It turned out that the group running the campaign was the Texas Elections Network, a right-wing group founded last year by Melissa Conway, the Republican National Committee’s Texas state director for election integrity. The group did not respond to VICE News’ request for comment.
The campaign was targeting “communities of color and historically Black neighborhoods here in Houston, trying to challenge the eligibility of certain voters,” Beeler said, adding that the group conducting the campaign submitted hundreds of challenges to the elections administrator in Harris County related to the 2020 election.
There have also been multiple reports of intimidation at early polling locations across the state, and in several instances the intimidation appears to have been racially targeted.
Anthony Gutierrez, the executive director of the nonpartisan voter education group Common Cause Texas, told VICE News that a Black man voting in a predominantly white neighborhood rang the group’s hotline to report that he had been approached by a white man outside a polling location at a southeast Dallas community college and asked to hand over his smartphone and smartwatch before voting.
It was only after the man voted that he realized that the person who had demanded his devices was not an election official, he told Common Cause. Voters are not allowed to use their phones inside polling locations, but there is no rule requiring them to surrender their devices.
Beeler said that the Texas Civil Rights Project also received a very similar call from another Black voter who was also asked to give up their smartphone before voting. But this time, the voter said, they were asked to do so by an election official.
“This particular voter was a black person and there were white voters who were walking in and were not being asked to remove their cellphones or their watches,” Beeler said, adding that her group interceded in the incident and the election worker in question was “reprimanded.”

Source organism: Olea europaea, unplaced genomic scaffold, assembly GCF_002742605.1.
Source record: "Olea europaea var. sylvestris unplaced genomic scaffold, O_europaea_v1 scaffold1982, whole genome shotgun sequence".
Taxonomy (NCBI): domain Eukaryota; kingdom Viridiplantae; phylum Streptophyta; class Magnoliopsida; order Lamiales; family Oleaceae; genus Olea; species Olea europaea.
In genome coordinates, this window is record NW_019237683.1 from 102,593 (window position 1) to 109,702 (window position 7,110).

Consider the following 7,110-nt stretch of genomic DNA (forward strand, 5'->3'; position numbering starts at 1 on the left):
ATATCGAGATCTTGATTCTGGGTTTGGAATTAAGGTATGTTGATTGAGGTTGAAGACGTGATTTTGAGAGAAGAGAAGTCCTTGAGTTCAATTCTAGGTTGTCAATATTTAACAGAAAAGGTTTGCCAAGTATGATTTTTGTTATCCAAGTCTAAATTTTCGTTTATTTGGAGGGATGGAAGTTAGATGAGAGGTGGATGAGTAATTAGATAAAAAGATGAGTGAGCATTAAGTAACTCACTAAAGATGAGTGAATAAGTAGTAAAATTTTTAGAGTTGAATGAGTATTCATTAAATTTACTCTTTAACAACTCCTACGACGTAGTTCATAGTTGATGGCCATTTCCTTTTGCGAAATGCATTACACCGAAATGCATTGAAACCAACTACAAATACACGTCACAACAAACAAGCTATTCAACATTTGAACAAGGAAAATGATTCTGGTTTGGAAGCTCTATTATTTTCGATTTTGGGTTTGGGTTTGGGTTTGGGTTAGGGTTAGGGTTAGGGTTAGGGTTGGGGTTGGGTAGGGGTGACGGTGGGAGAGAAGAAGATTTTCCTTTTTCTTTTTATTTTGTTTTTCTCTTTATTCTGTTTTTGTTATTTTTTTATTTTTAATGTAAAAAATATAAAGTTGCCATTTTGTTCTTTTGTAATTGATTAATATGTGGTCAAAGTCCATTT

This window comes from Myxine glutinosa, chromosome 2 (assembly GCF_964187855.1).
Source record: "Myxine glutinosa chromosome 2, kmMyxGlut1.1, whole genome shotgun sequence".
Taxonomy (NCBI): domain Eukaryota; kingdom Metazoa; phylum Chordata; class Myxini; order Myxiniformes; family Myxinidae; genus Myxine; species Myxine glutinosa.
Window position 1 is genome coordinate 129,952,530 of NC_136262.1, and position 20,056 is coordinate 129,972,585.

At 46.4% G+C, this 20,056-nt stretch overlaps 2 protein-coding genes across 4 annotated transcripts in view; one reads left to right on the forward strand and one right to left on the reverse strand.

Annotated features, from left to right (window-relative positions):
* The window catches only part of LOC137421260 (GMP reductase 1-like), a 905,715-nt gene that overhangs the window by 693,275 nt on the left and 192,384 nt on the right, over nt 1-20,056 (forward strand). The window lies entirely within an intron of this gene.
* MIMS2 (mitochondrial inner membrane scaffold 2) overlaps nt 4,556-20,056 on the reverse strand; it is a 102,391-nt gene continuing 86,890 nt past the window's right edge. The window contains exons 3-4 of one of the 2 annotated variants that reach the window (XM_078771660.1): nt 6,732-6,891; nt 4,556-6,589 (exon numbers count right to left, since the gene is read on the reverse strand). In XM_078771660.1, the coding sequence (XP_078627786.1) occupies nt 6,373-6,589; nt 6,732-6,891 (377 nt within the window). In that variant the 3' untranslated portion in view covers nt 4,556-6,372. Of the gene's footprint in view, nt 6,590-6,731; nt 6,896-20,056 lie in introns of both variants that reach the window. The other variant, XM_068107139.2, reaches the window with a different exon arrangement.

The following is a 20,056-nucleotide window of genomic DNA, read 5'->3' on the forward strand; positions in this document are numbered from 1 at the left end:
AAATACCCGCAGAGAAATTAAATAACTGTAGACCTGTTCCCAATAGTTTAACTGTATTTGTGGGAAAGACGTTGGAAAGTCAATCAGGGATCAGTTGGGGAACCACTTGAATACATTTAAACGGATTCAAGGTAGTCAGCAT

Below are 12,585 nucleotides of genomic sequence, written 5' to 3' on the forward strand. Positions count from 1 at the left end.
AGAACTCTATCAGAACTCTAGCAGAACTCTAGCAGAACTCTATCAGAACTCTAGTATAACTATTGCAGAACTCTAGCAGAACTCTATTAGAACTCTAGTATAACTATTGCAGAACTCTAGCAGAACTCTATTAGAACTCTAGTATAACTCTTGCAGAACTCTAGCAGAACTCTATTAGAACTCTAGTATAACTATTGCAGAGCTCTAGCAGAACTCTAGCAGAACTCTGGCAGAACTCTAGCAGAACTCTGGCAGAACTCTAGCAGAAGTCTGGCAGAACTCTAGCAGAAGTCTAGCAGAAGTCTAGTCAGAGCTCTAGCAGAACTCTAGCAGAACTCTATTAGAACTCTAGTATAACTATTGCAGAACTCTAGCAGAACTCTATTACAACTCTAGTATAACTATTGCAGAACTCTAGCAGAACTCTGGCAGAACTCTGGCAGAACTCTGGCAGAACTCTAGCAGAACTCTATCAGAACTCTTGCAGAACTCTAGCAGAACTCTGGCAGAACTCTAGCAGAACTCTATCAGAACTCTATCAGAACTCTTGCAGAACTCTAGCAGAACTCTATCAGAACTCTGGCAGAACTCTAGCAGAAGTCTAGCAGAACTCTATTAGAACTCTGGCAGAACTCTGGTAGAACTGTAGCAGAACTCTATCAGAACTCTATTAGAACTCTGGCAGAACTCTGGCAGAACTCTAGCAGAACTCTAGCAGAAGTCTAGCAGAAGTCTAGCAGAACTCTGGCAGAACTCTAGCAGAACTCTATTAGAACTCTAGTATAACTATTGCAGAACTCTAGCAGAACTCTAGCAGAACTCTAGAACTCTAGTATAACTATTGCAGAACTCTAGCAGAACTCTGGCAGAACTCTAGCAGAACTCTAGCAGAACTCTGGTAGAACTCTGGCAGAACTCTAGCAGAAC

The Dallas elections office also told the Washington Post this week that it had received multiple reports of poll observers trying inappropriately to confiscate phones and smartwatches from voters.
It was only after the man voted that he realized that the person who had demanded his devices was not an election official.
Gutierrez told VICE News that his group had received many other calls about issues at polling locations, including poll watchers who were taking notes while standing behind the check-in tables at polling locations “in a way that’s making voters unnerved.”
Another voter reported poll watchers “getting way too close to where they could actually see the voter’s screen, as they were trying to cast their ballot,“ Gutierrez said.
And, a Common Cause volunteer this week observed a poll worker wearing “what I would categorize as partisan, dog whistle jewellery,” Gutierrez said. The item was a bracelet that said “Free the J6ers. Arrest the mules.” Gutierrez added that there had been a number of reports made to Common Cause of poll workers wearing partisan hats and t-shirts at other locations.
Some of the voter intimidation tactics included letters being hand-delivered to people’s homes. Residents in Tarrant County, Texas, this week reported receiving letters from someone claiming to be part of a group “investigating the integrity of local elections.” The letter lists the resident’s name and address and claims to known when and where they voted.
The letter also suggests that the person voted in an early polling location that was a long distance from their house, and that “there is an unusually high number of people from our neighborhood traveling to the Stop Six area to vote when there are many early voting sites between here and there.”
The Tarrant County Elections Office warned residents to ignore the letters and tweeted that “voters have the choice to vote at ANY location open in the County. Choosing a location far from your home DOES NOT indicate an “anomaly,” it just means it was convenient for the voter.”
In Travis County, a couple who live in the city of Lakeway told a local Fox station that they received a chilling letter in the mail that criticized their support for Democratic gubernatorial candidate Beto O’Rourke. The letter called them an “enemy of the state of Texas.”